Everything is Crab. And perhaps everything is React, because we have similar design space problems. So I'll tell a little bit of the story through three parts there's Components, and we'll tell it through the story of Uber, talk about architecture, we'll talk through the story of YouTube, and Time will tell you through the story of Amazon. 

So a lot to cover, I'm going to try to go really fast. Don't worry. I'll share the slides on my Twitter later on. Okay.  

[00:02:17] Part 1 - Components: Code Organization for Real Apps 
So part one is about components. You see this a lot on YouTube. Probably you're watching now on YouTube or live streaming. And yeah, you know, like three hour live stream and that's it. 

Very cool. I think we, we know how to break things down and React has really helped us be more productive by being able to break things down into the components and knowing how to compose them together in a predictable way. But there's a lot of things unanswered in things like this in, in full stack, clones of major well-known apps, which is the hard parts. 

What like a typical Uber trip, we'll have all these steps like search pricing match. Pick-up drop-off rating tipping, payment, email, uh, and so on and so forth. And typically the naive way of organizing all this is basically one after the other, right? Like this is search goes to pricing, goes to matching, goes to pick upgoes to dropoff goes to rating goes to tipping goes to payment, goes to email, imagine that these are all managed by separate teams and scaled independently.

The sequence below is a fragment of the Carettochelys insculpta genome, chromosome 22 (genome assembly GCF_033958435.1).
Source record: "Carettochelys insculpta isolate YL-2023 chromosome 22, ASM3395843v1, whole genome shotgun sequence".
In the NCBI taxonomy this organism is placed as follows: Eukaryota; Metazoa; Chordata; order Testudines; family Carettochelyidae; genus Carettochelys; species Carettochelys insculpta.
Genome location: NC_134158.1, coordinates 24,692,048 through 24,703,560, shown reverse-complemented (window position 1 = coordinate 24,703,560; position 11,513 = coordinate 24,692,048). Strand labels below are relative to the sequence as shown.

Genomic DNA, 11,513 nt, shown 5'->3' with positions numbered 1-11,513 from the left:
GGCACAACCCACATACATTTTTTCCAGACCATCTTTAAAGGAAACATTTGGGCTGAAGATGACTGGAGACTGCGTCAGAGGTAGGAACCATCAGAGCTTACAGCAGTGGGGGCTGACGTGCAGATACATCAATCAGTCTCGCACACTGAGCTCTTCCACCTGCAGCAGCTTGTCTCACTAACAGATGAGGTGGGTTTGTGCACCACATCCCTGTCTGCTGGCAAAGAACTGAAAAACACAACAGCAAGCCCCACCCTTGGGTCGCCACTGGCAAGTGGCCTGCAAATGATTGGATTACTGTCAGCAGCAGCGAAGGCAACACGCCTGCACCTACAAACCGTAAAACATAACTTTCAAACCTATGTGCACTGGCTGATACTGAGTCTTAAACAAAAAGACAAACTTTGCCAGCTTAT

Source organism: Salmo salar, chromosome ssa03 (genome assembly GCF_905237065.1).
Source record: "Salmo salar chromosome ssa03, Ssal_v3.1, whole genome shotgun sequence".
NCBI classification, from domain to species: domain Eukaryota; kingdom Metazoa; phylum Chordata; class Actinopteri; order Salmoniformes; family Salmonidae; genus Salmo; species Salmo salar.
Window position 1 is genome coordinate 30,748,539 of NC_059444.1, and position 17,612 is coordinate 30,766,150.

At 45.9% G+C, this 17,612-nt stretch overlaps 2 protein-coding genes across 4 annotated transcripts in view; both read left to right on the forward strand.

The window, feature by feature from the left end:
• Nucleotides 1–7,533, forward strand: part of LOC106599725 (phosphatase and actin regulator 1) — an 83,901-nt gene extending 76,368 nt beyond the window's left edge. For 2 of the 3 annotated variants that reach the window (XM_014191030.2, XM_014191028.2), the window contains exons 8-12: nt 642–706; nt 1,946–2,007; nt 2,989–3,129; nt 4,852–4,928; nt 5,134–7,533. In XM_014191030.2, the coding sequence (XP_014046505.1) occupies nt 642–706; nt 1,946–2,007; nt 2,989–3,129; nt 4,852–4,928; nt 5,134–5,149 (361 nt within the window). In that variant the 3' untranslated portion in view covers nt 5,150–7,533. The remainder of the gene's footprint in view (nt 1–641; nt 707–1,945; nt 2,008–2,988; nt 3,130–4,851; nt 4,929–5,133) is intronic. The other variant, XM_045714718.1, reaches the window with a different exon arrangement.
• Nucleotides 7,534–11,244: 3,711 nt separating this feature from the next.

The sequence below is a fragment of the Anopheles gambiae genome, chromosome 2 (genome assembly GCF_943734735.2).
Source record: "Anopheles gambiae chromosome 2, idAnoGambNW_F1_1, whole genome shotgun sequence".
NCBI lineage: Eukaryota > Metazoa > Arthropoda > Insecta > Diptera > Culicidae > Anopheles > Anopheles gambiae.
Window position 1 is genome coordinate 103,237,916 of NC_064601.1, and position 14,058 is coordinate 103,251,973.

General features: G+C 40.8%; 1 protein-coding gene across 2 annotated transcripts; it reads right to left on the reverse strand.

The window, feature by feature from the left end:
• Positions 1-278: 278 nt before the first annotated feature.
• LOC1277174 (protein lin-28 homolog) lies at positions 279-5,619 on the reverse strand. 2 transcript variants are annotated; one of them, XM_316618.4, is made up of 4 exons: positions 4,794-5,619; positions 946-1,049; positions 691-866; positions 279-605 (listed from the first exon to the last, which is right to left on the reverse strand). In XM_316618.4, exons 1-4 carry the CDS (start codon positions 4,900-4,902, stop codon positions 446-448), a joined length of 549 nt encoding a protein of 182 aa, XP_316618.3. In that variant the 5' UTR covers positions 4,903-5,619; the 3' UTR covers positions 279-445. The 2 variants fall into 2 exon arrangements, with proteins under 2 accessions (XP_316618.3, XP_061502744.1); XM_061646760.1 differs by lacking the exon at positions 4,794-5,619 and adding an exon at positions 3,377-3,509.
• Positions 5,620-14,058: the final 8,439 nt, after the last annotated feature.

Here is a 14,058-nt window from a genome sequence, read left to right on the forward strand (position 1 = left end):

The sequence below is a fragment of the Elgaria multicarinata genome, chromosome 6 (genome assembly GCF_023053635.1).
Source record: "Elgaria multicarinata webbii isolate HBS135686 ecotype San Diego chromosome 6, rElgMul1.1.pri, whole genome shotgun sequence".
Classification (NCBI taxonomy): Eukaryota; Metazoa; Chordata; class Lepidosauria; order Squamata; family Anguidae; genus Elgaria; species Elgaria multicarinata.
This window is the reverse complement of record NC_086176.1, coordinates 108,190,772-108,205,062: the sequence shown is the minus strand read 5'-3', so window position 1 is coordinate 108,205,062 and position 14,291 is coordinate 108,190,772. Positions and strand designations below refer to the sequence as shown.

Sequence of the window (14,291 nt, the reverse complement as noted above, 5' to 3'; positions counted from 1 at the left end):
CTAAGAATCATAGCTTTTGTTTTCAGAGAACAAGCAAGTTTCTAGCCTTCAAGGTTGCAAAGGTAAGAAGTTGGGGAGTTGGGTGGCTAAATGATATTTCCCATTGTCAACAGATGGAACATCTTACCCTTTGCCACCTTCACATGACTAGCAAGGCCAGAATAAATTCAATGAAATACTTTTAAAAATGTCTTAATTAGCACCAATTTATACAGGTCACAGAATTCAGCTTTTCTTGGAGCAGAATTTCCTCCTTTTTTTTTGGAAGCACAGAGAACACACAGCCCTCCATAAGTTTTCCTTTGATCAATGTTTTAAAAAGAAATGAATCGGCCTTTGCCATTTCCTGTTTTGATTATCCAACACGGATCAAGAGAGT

Then you realize, like, this is only the happy path. Then you have to throw in a whole bunch of things that can happen along the way. An Uber trip is basically a long running process with humans in the loop and humans are very, very messy by nature. So how would you write an Uber clone? good luck with a lot of data technologies that you would typically reach for just naively, because you will have to discover all these systems and all these use cases and edge cases along the way. 

So when people say full stack, they often really mean like this half drawn horse meme. I think this is particularly funny so I take every opportunity I can get to show it, but to be honest, a lot of us front end developers are probably the other way the half-drawn Dragon where we're frontend a very good and in the backend, we'll just like, you know, stick some stuff on Firebase and something. 

And in reality, if you look at the backend systems, most companies, especially at scale, go towards some form of very complex micro service, system. I don't have the chart for Uber, but Hail-0 is probably a good comparison. Netflix, Twitter, and It's not really avoidable. If you want to scale a company to any significant size, you probably have to break them up into independent services because you're going to ship your org chart anyway.